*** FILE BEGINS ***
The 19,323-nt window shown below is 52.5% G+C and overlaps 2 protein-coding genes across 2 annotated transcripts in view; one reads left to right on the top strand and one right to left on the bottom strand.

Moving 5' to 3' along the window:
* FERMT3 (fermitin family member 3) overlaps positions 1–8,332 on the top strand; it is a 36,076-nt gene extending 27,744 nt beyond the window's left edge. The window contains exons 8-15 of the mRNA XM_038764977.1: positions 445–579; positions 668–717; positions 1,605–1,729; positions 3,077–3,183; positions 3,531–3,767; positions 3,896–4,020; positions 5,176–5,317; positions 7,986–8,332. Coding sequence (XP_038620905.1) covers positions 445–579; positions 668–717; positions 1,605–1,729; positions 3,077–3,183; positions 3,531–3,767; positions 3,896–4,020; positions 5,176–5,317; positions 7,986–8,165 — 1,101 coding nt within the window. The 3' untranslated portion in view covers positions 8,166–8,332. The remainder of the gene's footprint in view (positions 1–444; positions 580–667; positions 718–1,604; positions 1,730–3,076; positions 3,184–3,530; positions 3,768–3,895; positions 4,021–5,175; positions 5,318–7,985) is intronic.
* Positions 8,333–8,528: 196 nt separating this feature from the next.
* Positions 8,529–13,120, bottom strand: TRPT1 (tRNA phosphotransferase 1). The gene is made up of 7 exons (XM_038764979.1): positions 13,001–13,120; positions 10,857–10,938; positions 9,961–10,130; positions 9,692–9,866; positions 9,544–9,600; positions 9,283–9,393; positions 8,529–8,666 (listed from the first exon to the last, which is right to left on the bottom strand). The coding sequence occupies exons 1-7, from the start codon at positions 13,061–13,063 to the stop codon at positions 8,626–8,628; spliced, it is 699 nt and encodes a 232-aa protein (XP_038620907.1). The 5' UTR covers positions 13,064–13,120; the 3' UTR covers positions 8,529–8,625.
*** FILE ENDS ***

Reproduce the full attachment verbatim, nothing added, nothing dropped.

The 19,323-nt window shown below is 52.5% G+C and overlaps 2 protein-coding genes across 2 annotated transcripts in view; one reads left to right on the top strand and one right to left on the bottom strand.

Moving 5' to 3' along the window:
* FERMT3 (fermitin family member 3) overlaps positions 1–8,332 on the top strand; it is a 36,076-nt gene extending 27,744 nt beyond the window's left edge. The window contains exons 8-15 of the mRNA XM_038764977.1: positions 445–579; positions 668–717; positions 1,605–1,729; positions 3,077–3,183; positions 3,531–3,767; positions 3,896–4,020; positions 5,176–5,317; positions 7,986–8,332. Coding sequence (XP_038620905.1) covers positions 445–579; positions 668–717; positions 1,605–1,729; positions 3,077–3,183; positions 3,531–3,767; positions 3,896–4,020; positions 5,176–5,317; positions 7,986–8,165 — 1,101 coding nt within the window. The 3' untranslated portion in view covers positions 8,166–8,332. The remainder of the gene's footprint in view (positions 1–444; positions 580–667; positions 718–1,604; positions 1,730–3,076; positions 3,184–3,530; positions 3,768–3,895; positions 4,021–5,175; positions 5,318–7,985) is intronic.
* Positions 8,333–8,528: 196 nt separating this feature from the next.
* Positions 8,529–13,120, bottom strand: TRPT1 (tRNA phosphotransferase 1). The gene is made up of 7 exons (XM_038764979.1): positions 13,001–13,120; positions 10,857–10,938; positions 9,961–10,130; positions 9,692–9,866; positions 9,544–9,600; positions 9,283–9,393; positions 8,529–8,666 (listed from the first exon to the last, which is right to left on the bottom strand). The coding sequence occupies exons 1-7, from the start codon at positions 13,061–13,063 to the stop codon at positions 8,626–8,628; spliced, it is 699 nt and encodes a 232-aa protein (XP_038620907.1). The 5' UTR covers positions 13,064–13,120; the 3' UTR covers positions 8,529–8,625.